Five online shopping barriers UX can solve

Here, you can read our latest POV 'Optimising the eCommerce Experience' and find out how UX can solve barriers to online shopping.

Optimising eCommerce

DANSK VERSION →

Online shopping has seen massive acceleration worldwide since the pandemic began in 2020, with many consumers globally saying they are now shopping more online. With this increase in usage, friction has also risen worldwide. Poorly designed sites and non-standard website interaction functionality can lead to confusion and frustration for users.Five online shopping barriers UX can solve

By focusing on the people who are most likely to use your digital products or services, User Experience (UX) research can help you understand the existing mental model of consumers in order to design successful experiences. UX research can also identify usability issues with functionality or content by testing prototypes, live sites, and apps with users.

UX research generates insights about the expectations, goals, and needs of consumers, so that eCommerce teams can design shopping experiences that are intuitive, satisfying, and drive the behaviours your business wants.

The eCommerce landscape today has a level of complexity that goes beyond setting up a website to promote your brand. On and offline retailers, brand sites, marketplaces, and direct-to-consumer offers compete for attention and sales in an extremely crowded digital ecosystem. Social media is also increasingly introducing consumers to products and services and offering marketplaces for consumers to purchase items.

Through more than 600 UX research sessions with major eCommerce retailers and brands worldwide, we have identified the following five common shopping barriers online retailers should be aware of as they implement their shopping experiences, and how leveraging UX research can help.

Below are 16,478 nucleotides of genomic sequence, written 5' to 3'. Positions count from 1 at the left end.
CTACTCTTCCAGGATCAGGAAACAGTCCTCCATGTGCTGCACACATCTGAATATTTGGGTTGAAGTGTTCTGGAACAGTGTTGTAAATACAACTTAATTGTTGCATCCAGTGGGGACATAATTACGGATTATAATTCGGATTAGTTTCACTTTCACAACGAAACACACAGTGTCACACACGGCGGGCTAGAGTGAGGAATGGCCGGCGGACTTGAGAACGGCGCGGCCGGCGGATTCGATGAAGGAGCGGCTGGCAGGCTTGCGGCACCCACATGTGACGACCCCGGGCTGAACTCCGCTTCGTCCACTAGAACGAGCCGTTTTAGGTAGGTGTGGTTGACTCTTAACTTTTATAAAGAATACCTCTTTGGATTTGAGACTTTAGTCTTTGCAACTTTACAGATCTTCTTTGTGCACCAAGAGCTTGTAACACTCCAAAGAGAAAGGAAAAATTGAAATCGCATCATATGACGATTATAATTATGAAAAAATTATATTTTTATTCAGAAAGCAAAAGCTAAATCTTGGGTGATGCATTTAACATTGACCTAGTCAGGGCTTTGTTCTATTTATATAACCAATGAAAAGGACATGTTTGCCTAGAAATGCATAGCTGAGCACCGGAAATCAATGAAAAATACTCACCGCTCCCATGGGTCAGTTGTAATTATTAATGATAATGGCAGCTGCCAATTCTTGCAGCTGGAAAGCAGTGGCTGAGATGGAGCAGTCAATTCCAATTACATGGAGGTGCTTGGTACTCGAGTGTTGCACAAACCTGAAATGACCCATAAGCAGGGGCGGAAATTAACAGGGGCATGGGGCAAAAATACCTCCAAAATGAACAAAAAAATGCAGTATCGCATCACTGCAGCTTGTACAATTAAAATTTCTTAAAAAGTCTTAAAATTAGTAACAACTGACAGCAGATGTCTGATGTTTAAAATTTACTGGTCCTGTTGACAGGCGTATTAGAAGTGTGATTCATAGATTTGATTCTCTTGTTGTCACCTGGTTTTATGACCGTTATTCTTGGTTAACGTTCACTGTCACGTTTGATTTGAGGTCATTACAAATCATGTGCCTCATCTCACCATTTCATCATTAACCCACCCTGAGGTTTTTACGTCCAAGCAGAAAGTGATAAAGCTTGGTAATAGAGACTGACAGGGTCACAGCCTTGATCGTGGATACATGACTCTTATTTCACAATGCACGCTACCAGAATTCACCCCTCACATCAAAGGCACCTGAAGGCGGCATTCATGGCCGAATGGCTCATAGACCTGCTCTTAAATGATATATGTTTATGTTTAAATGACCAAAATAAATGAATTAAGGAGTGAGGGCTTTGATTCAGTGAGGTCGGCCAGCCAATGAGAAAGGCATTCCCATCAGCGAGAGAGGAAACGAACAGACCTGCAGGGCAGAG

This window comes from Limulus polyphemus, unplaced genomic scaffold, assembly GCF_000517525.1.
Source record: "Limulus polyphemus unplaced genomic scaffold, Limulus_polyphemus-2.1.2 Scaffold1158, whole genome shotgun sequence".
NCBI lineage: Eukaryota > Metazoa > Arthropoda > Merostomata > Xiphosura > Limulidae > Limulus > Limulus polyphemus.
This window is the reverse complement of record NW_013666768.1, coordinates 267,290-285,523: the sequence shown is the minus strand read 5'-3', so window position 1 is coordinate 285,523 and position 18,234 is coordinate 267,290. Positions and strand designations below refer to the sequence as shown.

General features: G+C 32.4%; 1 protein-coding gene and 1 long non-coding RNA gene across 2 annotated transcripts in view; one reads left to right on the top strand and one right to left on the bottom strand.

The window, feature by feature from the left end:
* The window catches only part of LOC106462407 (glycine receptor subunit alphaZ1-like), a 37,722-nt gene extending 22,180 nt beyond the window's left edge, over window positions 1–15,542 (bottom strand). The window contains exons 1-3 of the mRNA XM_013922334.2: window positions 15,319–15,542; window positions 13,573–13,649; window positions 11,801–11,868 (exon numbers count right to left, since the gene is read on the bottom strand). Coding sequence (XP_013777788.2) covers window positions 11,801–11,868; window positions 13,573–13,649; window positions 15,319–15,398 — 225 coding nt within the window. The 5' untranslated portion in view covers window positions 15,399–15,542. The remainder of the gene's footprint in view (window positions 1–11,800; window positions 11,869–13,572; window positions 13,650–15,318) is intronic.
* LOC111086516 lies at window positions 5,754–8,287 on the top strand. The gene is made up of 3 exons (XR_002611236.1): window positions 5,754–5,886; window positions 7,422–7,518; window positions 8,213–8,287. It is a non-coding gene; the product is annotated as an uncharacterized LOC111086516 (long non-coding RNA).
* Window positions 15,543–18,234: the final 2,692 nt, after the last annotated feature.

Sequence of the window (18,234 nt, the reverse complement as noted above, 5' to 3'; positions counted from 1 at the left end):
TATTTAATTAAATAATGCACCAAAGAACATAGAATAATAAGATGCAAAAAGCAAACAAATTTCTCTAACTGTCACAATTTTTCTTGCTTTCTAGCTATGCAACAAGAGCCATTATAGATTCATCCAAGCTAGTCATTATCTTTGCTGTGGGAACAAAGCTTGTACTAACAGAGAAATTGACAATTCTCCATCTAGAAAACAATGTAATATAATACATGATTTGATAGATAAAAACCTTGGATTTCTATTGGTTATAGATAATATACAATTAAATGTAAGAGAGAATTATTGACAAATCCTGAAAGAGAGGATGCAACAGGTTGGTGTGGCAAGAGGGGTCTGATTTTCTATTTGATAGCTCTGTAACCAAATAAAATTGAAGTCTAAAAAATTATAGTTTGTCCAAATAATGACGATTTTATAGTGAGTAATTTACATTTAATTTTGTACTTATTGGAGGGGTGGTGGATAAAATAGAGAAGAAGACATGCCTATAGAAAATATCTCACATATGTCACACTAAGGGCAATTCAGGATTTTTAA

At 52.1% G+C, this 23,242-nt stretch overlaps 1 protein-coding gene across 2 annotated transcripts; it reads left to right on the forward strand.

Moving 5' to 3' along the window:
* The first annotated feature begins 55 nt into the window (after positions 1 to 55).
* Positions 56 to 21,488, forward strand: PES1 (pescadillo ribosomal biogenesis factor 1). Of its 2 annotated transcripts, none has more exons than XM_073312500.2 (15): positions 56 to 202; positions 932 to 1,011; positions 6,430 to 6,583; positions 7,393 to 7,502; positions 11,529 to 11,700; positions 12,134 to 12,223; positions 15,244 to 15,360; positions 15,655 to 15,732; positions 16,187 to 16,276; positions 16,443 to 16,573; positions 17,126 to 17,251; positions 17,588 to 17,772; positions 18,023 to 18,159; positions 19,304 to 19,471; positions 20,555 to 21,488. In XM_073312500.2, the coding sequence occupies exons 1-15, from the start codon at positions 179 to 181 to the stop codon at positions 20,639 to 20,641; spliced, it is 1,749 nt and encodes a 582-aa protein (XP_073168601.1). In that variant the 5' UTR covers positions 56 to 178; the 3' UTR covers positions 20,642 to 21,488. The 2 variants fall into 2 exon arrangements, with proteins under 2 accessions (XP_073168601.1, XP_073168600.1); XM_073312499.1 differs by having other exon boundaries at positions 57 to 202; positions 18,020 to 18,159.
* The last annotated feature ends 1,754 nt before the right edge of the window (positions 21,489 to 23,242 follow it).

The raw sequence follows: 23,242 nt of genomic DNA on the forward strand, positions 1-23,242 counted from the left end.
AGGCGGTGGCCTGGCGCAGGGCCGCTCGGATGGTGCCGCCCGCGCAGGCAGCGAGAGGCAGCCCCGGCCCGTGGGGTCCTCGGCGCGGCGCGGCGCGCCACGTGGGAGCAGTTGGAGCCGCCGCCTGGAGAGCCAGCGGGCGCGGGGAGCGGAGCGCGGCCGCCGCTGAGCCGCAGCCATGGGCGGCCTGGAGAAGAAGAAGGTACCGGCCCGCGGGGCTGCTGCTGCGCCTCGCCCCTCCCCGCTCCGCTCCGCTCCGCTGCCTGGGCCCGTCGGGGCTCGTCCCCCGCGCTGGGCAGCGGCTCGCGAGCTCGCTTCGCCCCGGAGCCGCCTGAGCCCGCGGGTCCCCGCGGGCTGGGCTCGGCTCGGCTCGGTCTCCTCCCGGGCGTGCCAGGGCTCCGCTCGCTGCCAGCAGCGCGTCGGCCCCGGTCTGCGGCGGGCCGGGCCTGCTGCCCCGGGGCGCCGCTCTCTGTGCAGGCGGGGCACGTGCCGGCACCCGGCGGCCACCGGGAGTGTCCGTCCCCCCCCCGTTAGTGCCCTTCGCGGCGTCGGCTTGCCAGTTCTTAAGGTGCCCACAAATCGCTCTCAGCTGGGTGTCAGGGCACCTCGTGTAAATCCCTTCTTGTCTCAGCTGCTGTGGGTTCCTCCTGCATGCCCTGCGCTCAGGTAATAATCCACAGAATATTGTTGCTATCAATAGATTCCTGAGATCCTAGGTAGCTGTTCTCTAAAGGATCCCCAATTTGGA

1. Shoppers can struggle to find what they are looking for
    Leverage UX research to ensure shoppers can easily find what they are looking for and uncover how they shop for your products. Incorporate sort, rank and filter features, smart search, and intuitive naming and grouping of products – or risk losing your shoppers to sites that do this well.
  2. Shoppers have trouble deciding if a product is right for them
    Feeling confident about a purchase is crucial. Videos are important here, as well as pictures and reviews. Without them, users will navigate away from your site to a broader eCommerce search engine where the risk of losing the sale increases.
  3. Shoppers want to compare products and prices
    Online retailers can use a side-by-side comparison tool to give consumers an easy way to assess different versions of products and understand price/value trade-offs. UX research can help show which attributes are important to shoppers, so they do not navigate away from your site in search of what you have not told them.
  4. Shoppers want delivery and pick-up options with clear costs
    In many markets, fast and free delivery has become the norm, so shoppers watch closely for any shipping costs and factor them into purchasing decisions. Transparency is important here – let people know as soon as they arrive on your site if there is a minimum order amount for free delivery.
  5. Shoppers worry about the hassle factor of returning items they buy online
    Let shoppers know what your policies are for returns and refunds and they will have more confidence about buying from you. Knowing that returns are allowed, and are easy, can lower the barrier to “sight unseen” purchases.

Addressing these barriers requires a deep understanding of how consumers shop for your products, what leads them to feel confident about purchasing decisions, which attributes are important to them and, ultimately, what their expectations are so online retailers can meet (or exceed) them frequently.

Listen to our podcast

In the latest in our series of Ipsos Views podcasts, you can listen to two of the authors of this paper – Yana Beranek and Suki Beg – discussing the key themes.

Consumer & Shopper